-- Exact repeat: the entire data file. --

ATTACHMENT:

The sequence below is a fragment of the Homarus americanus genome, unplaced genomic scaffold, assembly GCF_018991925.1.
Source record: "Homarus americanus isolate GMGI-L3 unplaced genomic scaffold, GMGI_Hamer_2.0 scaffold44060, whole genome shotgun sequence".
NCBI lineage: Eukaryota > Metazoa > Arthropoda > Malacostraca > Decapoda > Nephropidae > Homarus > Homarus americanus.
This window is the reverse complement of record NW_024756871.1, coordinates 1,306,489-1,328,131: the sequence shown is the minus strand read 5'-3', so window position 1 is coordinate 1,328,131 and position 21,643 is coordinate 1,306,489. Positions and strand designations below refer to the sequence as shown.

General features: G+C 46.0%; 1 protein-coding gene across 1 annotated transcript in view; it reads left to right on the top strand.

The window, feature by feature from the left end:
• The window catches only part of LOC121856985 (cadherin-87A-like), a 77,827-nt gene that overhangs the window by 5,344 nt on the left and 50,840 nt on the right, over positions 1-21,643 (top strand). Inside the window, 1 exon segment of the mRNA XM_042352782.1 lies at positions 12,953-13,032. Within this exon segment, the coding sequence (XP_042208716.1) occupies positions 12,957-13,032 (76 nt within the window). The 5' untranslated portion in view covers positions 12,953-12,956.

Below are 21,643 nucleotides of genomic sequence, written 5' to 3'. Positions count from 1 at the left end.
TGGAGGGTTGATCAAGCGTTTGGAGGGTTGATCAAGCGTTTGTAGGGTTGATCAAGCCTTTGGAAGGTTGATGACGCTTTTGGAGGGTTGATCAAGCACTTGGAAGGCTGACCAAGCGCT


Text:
The sequence below is a fragment of the Homarus americanus genome, unplaced genomic scaffold, assembly GCF_018991925.1.
Source record: "Homarus americanus isolate GMGI-L3 unplaced genomic scaffold, GMGI_Hamer_2.0 scaffold44060, whole genome shotgun sequence".
NCBI lineage: Eukaryota > Metazoa > Arthropoda > Malacostraca > Decapoda > Nephropidae > Homarus > Homarus americanus.
This window is the reverse complement of record NW_024756871.1, coordinates 1,306,489-1,328,131: the sequence shown is the minus strand read 5'-3', so window position 1 is coordinate 1,328,131 and position 21,643 is coordinate 1,306,489. Positions and strand designations below refer to the sequence as shown.

General features: G+C 46.0%; 1 protein-coding gene across 1 annotated transcript in view; it reads left to right on the top strand.

The window, feature by feature from the left end:
• The window catches only part of LOC121856985 (cadherin-87A-like), a 77,827-nt gene that overhangs the window by 5,344 nt on the left and 50,840 nt on the right, over positions 1-21,643 (top strand). Inside the window, 1 exon segment of the mRNA XM_042352782.1 lies at positions 12,953-13,032. Within this exon segment, the coding sequence (XP_042208716.1) occupies positions 12,957-13,032 (76 nt within the window). The 5' untranslated portion in view covers positions 12,953-12,956.

Below are 21,643 nucleotides of genomic sequence, written 5' to 3'. Positions count from 1 at the left end.
TGGAGGGTTGATCAAGCGTTTGGAGGGTTGATCAAGCGTTTGTAGGGTTGATCAAGCCTTTGGAAGGTTGATGACGCTTTTGGAGGGTTGATCAAGCACTTGGAAGGCTGACCAAGCGCT